Tonight over a hundred cities worldwide and hundreds of thousands of individuals are observing Earth Hour. Participating is easy-- turn off your lights (and other non-essential appliances) for an hour, from 8 to 9pm local time. (And register on the website so they can track you!) Last year when the campaign was focused on Sydney, Australia, energy use in the city was 10% lower than normal during Earth Hour.
But if this sounds good to you, don't just participate one hour a year-- work on ways to decrease the energy you use on lighting year round, and it'll be better for the earth (and your wallet.) About 1/5 of the average household's energy costs come from lighting, costing more than $200 a year and causing more than 3000 pounds of C02 to be emitted. Here are some ways to cut that back:
- It isn't news to anyone, but you should still turn off lights when you leave a room, and switch to energy-efficient CFL bulbs.
- Use natural light during the daytime. Open your blinds wide and spend your time in rooms that have abundant natural light. Or go outside and take in the light directly.
- Wait a little longer to turn your lights on at dusk. Do you turn on your lights at the first hint of dimming natural light? See how long you can wait and still be comfortable. Many people will feel temporary eye strain if they try to read in low light-- but most experts say that reading in dim light causes no permanent damage to your eyes, so if you're like me and your eyes feel fine even when those around you are saying "How on earth can you read like that?" why not wait another 15 minutes or half-hour to turn on the lights? Or if you can't read, try doing errands that don't require full lighting, like folding laundry, or the hobbies you always tell yourself "I could do that with my eyes closed!"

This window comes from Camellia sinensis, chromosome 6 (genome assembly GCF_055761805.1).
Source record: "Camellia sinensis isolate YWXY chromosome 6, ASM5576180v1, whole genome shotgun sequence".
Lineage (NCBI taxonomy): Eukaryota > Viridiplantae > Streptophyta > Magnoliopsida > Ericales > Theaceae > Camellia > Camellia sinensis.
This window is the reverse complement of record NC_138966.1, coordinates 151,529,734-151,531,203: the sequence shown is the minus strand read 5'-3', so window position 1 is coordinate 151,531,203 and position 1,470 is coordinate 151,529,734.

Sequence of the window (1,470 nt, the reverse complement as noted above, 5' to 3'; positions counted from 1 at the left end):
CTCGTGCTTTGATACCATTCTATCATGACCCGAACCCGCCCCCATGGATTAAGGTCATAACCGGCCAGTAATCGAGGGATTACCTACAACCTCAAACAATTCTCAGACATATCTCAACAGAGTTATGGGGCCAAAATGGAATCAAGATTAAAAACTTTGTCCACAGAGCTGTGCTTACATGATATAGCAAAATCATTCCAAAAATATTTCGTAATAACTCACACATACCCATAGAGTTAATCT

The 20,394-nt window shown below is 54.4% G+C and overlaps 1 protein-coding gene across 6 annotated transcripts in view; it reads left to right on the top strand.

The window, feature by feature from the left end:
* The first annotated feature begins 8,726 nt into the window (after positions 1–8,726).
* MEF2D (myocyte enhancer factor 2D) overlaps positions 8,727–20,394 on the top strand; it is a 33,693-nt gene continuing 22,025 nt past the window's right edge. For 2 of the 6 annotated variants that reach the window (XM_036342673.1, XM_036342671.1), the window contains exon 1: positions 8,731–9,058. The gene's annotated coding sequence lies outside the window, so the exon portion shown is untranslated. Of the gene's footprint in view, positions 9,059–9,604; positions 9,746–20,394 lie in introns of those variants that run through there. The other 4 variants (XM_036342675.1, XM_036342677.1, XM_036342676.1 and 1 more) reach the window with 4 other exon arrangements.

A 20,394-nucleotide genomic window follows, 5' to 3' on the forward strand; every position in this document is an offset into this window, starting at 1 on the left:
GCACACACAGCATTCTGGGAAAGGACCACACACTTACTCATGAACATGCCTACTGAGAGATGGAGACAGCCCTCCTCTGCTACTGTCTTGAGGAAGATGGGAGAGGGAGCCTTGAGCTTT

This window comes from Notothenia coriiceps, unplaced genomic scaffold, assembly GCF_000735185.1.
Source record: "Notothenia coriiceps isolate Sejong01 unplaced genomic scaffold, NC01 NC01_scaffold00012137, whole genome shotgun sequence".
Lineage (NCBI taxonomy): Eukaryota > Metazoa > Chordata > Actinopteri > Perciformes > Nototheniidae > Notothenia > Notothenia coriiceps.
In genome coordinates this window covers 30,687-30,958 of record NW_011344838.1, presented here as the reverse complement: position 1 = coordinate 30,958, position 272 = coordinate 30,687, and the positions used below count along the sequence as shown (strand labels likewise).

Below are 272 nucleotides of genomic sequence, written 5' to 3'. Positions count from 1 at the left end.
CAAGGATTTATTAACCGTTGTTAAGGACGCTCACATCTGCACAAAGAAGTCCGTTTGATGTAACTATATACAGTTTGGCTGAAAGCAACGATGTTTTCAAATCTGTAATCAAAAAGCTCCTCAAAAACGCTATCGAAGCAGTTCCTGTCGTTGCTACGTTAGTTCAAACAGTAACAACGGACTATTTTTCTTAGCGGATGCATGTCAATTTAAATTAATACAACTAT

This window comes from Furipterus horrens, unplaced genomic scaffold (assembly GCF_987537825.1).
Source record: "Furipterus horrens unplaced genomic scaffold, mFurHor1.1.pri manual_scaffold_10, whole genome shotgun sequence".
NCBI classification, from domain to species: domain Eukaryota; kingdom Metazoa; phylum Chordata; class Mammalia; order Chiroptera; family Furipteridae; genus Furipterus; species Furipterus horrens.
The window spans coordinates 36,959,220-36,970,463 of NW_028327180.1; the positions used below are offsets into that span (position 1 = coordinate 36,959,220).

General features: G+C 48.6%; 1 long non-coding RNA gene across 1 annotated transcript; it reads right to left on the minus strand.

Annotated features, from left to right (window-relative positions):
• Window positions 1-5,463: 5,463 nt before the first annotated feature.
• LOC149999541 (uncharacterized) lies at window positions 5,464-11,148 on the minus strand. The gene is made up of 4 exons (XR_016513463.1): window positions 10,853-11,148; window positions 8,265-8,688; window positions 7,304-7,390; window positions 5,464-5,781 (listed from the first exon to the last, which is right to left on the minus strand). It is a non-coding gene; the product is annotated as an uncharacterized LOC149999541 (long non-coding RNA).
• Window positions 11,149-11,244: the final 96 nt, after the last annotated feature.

- Find things to do in the dark. Test them out during Earth Hour, but then see if you can incorporate them from time to time throughout the year.
- Go outside and stargaze. This will be particularly enjoyable during Earth Hour if there's significant participation in your area (less light pollution than usual) but it's enjoyable any night. (Check out my 16 Tips for a Great (Frugal) Stargazing Experience.)
- Take an evening walk. Just be careful to be safe-- wear reflective clothing, etc. Try a flashlight that's powered by hand-cranking or by shaking to minimize your use of electricity.
- Spend time with your friends and family in the dark. You don't need light to talk to each other. And kids especially may enjoy the novelty of talking and playing together in the dark inside the house (or "camping" in the back yard.)
- Listen to music. Ever noticed that you enjoy and appreciate music more if you listen with your eyes closed? Skip a step and leave the lights off!
- Eat dinner by (local, beeswax) candlelight. Candlelight can be fun and romantic-- but because of the environmental effects of transporting them, and because reguarly paraffin candles emit carbon when you burn them, you're really only coming out ahead if you use beeswax candles from a local source.
- Use only as much light as you need. If you're sitting in the corner of the living room, do you really need the overhead lighting that illuminates the whole room, or can you get by with a small reading light nearby?
- Change your sleep schedule to take best advantage of natural light. This is very hard for a night owl like me, but for every hour of daylight we sleep through in the morning and instead spend awake at night with the lights on, we're using unnecessary electricity.